Journey into Space: meet an astronaut, watch a rocket launch

Kennedy Space Center is both a museum of cosmological adventures and source of inspiration for the future of exploration

Simon Calder
Travel Correspondent
Wednesday 19 January 2022 09:20 GMT
Film 6- Journey Into Space Hd

Wherever you are in Florida, the sea is never far away. In less than an hour from downtown Orlando you can reach the Atlantic Ocean  at Cocoa Beach.

This laid-back surf town has retro touches such as a splendid pier that celebrates its 60th birthday in 2022. But every so often the calm is shattered by the latest delivery into space.

One sundown in December, I wandered along to Kennedy Point Park, listening to the water lapping and watching the optimistic anglers. But that evening there was more company than usual. Because this is central Florida’s Space Coast, with regular rocket launches beyond the earth’s fragile atmosphere.

Between July 1969 and December 1972, the Apollo programme made walking on the Moon seem as routine as walking into Walmart. While Houston was the home for Nasa mission control, the business end was handled at Cape Canaveral. And in the 21st century, this eastward projection into the ocean has never been busier.

The show I watched was courtesy of Elon Musk’s SpaceX company  – transporting 53 Starlink satellites into orbit.

The moment of lift off is strangely quiet, flames erupt and engulf the rocket – which, from this distance, seems to clamber painfully slowly from the launch pad.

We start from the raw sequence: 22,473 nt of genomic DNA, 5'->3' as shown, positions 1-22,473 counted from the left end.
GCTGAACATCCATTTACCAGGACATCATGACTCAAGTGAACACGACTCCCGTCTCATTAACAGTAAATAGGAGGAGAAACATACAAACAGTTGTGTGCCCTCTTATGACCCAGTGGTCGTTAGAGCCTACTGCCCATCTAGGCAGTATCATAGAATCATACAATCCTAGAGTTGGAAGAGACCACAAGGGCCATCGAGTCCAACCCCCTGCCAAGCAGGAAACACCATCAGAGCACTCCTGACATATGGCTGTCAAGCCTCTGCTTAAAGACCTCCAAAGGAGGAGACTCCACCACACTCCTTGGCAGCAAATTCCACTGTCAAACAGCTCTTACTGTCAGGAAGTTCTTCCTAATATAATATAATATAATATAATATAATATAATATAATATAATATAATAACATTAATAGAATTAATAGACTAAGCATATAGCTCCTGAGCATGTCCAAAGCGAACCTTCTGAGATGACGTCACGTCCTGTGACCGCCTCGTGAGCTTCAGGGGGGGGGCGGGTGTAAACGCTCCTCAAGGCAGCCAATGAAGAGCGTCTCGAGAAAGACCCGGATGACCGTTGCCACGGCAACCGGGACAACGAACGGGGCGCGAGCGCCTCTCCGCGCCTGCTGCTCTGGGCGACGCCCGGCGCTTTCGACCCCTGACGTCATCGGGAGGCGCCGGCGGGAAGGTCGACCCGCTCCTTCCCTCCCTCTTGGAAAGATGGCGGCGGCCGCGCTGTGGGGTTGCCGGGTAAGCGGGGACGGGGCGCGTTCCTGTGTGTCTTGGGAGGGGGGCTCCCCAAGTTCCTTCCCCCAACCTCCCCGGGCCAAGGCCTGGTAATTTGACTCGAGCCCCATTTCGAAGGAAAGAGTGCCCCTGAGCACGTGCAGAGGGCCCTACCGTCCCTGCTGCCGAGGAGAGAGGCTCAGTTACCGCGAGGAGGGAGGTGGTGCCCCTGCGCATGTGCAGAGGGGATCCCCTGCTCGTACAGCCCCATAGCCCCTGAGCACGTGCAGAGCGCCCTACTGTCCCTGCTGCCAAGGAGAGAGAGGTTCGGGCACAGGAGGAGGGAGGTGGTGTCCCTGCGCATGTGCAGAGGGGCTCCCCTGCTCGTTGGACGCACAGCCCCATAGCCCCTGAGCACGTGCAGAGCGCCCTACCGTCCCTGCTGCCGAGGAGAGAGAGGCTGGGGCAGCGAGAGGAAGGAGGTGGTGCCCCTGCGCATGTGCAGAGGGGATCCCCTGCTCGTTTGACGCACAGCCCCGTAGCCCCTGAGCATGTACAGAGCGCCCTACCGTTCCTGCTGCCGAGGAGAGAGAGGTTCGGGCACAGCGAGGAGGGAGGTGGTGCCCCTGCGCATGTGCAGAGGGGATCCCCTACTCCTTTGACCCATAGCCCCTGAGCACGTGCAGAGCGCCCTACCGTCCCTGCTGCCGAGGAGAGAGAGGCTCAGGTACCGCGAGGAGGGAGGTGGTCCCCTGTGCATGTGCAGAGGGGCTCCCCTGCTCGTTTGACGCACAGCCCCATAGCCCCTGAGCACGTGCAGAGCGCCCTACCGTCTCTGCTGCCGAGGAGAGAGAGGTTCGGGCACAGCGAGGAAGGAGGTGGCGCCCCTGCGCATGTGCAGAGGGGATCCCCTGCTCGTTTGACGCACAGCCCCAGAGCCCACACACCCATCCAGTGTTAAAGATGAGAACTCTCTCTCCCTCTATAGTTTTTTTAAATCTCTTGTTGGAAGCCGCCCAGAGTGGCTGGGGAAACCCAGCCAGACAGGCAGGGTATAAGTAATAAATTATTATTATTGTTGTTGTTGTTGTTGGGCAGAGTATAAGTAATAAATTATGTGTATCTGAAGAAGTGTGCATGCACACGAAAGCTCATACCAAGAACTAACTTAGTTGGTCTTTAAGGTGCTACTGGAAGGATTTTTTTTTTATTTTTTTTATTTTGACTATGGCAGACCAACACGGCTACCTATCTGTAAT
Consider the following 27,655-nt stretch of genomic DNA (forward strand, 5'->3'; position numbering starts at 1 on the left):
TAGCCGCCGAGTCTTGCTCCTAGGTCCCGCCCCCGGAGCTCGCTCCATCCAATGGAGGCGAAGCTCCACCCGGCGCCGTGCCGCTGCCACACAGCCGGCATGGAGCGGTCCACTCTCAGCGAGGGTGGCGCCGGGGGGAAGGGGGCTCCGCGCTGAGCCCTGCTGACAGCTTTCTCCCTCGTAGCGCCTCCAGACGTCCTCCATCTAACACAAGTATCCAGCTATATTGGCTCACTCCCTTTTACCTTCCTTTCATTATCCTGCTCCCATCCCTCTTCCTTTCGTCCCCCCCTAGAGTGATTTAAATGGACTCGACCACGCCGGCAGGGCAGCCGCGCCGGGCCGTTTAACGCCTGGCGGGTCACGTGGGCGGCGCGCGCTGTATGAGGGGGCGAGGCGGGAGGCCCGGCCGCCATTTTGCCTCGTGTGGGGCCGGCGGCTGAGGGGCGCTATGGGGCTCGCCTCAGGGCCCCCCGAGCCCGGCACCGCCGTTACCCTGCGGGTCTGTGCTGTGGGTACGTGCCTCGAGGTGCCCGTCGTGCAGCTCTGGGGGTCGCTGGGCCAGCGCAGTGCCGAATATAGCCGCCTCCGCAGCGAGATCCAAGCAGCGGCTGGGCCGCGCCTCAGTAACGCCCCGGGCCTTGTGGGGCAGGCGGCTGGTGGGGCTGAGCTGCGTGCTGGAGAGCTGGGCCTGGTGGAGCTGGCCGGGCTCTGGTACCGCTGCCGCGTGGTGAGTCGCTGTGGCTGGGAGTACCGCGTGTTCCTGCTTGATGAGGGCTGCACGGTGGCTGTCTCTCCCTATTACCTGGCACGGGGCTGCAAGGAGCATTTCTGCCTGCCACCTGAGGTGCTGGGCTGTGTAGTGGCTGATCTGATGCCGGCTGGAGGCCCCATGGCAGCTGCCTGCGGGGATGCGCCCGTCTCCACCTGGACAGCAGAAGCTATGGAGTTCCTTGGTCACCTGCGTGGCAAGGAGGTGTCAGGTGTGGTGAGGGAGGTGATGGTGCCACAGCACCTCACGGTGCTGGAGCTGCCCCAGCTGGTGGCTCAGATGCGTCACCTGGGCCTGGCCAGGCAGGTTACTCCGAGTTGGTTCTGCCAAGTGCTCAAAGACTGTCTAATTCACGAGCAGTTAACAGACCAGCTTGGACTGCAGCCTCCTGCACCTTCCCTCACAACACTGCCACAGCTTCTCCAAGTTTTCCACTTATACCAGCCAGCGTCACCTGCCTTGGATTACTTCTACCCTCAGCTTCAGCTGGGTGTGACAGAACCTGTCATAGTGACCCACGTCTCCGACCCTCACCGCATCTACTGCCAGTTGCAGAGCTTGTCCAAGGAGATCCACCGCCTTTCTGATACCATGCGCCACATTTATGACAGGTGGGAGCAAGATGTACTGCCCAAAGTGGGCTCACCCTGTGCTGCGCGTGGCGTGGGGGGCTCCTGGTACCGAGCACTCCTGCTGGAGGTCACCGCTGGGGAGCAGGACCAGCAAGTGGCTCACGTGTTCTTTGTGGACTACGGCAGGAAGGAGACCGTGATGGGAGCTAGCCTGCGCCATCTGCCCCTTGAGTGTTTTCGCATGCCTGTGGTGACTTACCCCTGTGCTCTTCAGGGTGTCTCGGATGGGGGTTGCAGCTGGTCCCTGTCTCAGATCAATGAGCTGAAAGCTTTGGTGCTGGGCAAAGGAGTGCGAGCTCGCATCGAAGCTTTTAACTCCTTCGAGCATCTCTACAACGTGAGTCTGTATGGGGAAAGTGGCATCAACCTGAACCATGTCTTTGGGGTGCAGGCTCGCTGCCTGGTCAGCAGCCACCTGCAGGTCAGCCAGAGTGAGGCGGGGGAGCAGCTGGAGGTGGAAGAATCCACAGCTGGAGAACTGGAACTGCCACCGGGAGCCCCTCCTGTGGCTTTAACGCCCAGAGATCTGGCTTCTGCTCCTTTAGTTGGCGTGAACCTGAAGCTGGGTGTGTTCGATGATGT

Then the roar sweeps across the water and engulfs you.

Whether or not you experience the thrill of a space launch, at any time of the year a visit to the Kennedy Space Center will remain in your memory banks. It is both a museum of cosmological adventures and source of inspiration for the future of exploration.

You may also have the fortune to meet an astronaut: one of the very select group of just 600 people who have been into space.

Bruce Melnick took part in two Space Shuttle missions, including the maiden voyage of Endeavour in 1992. I met him beside Atlantis – in a building that was constructed around the last of the shuttles to return from space – where he told me why this part of the US was chosen.

“When you launch from the Earth, you immediately pick up the speed of the earth’s rotation. If you want to get to orbit quicker, you want to be going as fast as you can.

“Here at 28 degrees north latitude, we're moving at 900 to 1,000 miles an hour to the east.”

He told me about the moment of lift off: “It is loud. It's rough. There’s a big bang when the eight explosive bolts let go, and off you go, rocketing into space.

“It looks like a slow ascent when you take off, but we’re already going at 100mph when we clear the top of the tower. It's a real kick in the pants.

“What’s really cool is: you outrun the speed of sound very quickly, so all that noise goes away pretty quick.”

Atlantis ended her final mission in 2011, after three decades of the Space Shuttle being the workhorse of NASA – keeping America connected with the cosmos. Now, it’s the turn of the next generation.

Cape Canaveral remains humanity’s main connection with the Cosmos, with a direct link from a usually tranquil island to the sea of tranquility on the moon. Back soon.

Discover more at @VisitFlorida #LoveFL

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